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Changing traditions.

(A picture of a much younger Natala with her “Granny” and “Pa” at Christmas)

I grew up in a large Italian family. Christmas was a big deal growing up, my Granny would prepare for weeks getting ready for the big Christmas Eve meal. In Italian families, Christmas Eve is a really big deal, we celebrated “The Feast of the Seven Fishes” or as we called it “Oh Holy Fish Night”. It was a night about family, friends and a lot of food.

My Granny spent hours cooking, baking, decorating, all for this feast. We would eat for hours, each course more elaborate than the last. And the desserts! The long table was filled with all of the desserts you could ever imagine. Everyone loved Christmas Eve at my Granny’s house, it was kind of legendary.

After the big dinner, after everyone went home I’d stay up with my Granny past midnight, past bedtime. We’d sit in the kitchen, at the small round glass table, the lights would all be off except for the little night light and the christmas lights all around the house that were put up. We wouldn’t say much, we just sat together drinking sleepy time tea.

For a long time I thought that the holidays were about food. That is how I grew up. However, when my Granny passed away from complications of type 2 diabetes when I was 16 years old, I realized that I didn’t miss her cooking, I didn’t miss the eating, I missed those late nights in the dim lit kitchen. What I miss most is having her to talk to when I really need someone to talk to. What I missed most was not having her dance at my wedding.

My Granny suffered from T2 diabetes for a long time. At the end of her life (her late 50′s) the disease progressed to the point she had to be put on dialysis. She would eventually get an infection in her leg and when they told her it would have to be amputated she decided to stop dialysis, she did not want to suffer any longer. She died a few days after her decision to end treatment. Her life, taken far too early because of a disease that is 100% preventable and can be controlled and even reversed through diet.

I know this, because 9 years after her death I would become T2 diabetic, for 5 years I suffered with this horrible disease and I would also be told by doctors that an infection in my leg could lead to amputation. But my story did not end, like my Granny’s story. I found out about eating plant-strong. I changed my diet, changed my life and today I am medicine free, no more infections, no more neuropathy, no more suffering. I have my entire life ahead of me.

This year for Christmas my family will come in to town. We have the house decorated, the presents wrapped. But unlike the decades of celebrating with lots of disease causing food, we will enjoy a nice, plant-strong meal together. But most importantly, we will enjoy being together.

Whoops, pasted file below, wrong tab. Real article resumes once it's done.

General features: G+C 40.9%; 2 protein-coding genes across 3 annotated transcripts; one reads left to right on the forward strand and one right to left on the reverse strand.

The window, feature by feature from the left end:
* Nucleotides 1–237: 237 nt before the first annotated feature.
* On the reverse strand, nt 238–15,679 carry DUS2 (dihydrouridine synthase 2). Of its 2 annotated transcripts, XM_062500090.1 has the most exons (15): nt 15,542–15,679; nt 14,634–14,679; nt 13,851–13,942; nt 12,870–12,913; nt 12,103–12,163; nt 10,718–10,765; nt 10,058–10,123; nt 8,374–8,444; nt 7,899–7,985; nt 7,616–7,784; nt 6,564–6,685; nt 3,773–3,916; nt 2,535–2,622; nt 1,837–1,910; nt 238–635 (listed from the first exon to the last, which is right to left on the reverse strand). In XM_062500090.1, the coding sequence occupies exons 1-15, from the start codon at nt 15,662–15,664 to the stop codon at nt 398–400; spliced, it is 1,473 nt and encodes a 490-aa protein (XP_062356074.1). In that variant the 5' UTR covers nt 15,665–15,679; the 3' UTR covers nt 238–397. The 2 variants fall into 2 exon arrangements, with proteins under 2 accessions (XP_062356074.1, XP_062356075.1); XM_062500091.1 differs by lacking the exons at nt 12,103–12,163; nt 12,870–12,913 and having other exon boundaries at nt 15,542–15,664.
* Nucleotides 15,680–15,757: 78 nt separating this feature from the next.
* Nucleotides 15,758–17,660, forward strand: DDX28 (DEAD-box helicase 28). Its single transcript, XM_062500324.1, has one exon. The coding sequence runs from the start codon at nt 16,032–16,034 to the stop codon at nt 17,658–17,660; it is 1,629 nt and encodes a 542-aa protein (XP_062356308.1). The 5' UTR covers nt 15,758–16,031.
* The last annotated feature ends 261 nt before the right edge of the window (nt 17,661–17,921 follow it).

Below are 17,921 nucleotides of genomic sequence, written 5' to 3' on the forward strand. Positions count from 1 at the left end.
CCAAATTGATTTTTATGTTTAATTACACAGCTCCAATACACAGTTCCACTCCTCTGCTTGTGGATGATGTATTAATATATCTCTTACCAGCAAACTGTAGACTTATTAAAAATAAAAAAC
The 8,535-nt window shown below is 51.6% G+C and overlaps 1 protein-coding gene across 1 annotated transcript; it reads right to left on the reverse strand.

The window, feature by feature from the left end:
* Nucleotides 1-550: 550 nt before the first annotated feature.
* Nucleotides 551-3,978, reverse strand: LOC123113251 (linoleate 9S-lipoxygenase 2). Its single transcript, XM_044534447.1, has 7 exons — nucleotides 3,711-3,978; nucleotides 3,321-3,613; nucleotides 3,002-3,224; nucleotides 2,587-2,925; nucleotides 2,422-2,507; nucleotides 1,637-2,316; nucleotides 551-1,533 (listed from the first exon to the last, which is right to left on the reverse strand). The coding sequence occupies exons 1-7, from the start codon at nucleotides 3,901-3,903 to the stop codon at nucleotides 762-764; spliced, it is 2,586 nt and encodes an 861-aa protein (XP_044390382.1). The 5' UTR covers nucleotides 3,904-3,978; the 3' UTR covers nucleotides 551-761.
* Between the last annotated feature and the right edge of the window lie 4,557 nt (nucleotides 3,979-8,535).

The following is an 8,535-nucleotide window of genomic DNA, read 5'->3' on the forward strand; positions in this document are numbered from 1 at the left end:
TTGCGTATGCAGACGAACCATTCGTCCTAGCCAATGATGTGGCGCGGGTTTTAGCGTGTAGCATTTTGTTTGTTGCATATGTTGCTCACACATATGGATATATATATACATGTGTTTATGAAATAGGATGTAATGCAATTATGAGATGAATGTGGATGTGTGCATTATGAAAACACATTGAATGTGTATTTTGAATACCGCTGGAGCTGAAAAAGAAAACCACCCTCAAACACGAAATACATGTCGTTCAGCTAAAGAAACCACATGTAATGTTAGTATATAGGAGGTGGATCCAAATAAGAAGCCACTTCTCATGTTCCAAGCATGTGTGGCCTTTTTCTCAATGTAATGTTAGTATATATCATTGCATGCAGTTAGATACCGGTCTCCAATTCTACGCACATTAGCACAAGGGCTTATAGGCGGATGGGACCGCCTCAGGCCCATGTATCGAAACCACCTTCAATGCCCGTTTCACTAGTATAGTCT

I am positive that had my Granny found out about eating plant-strong she would have done it in a heart-beat. I knew her well enough to know that she cared more about her family, her grandchildren, her friends, her life, than she did her food traditions. Would have it been hard for her? Absolutely. But is the cost of suffering and leaving this earth earlier than someone should, worth the taste of one meal? Absolutely not.

This year for Christmas I am celebrating the best gift I was ever given, the one of healthy living. To live a life with out needless suffering, to be ALIVE is something to celebrate. Make your food decisions ones to be celebrated. Focus on what really matters around the holidays, your family, your friends and the celebration of life. I don’t pretend that this change is an easy one for anyone, but the alternative is far too high of a price to pay.

I would give up every big Italian feast, every bite of (unhealthy)  lasagna, every cookie, every piece of cake, if it meant just one more Christmas with my Granny.

So next year, do something for yourself, and do something for your family. Decide this is the year that you will become plant-strong, this is the year you will look back and remember that things turned around for you, that you decided that you did not want to live a life of suffering and that you did not want to leave this earth earlier than you need to.

Traditions are a part of us. Sometimes they can feel like they can not be changed or altered in anyway. The thing that many of us forget about traditions is that they are nothing with out the people who started them and keep them alive. It’s okay to change the way your family does things. Sit down with your family and talk about ways to celebrate health and ways to become healthy as a family.

We here at Engine 2 will be there for you through all of the ups and downs. We want to see you happy and healthy. Above all we wish you a happy and plant-strong holiday season.

—This post was written by Natala Constantine part of the Engine 2 Diet team.

About the author

Natala is the director of communications for Engine 2 Diet, she is also one of our coaches on our support site, Engine 2 Extra. A few years ago, Natala was at the end of her rope. She was on almost 15 medications daily, had out of control Type 2 Diabetes, high cholesterol, high blood pressure, issues with nerve damage, and was morbidly obese. She was just over 30 years old. She decided to take her life back by becoming plant-strong. She has lost over 200 pounds, got off of all of her medications and now has great health numbers. Natala plays the violin and studied music therapy. She became passionate about plant-strong nutrition, received her Certificate in Plant-Based Nutrition through Cornell University, a certificate in Health Promotion and Disease Prevention and is currently pursuing a degree in nutritional sciences. Natala is also a featured speaker at our Engine 2 Retreats she talks about the reality of our nations obesity epidemic as well as providing practical steps to becoming a healthier person.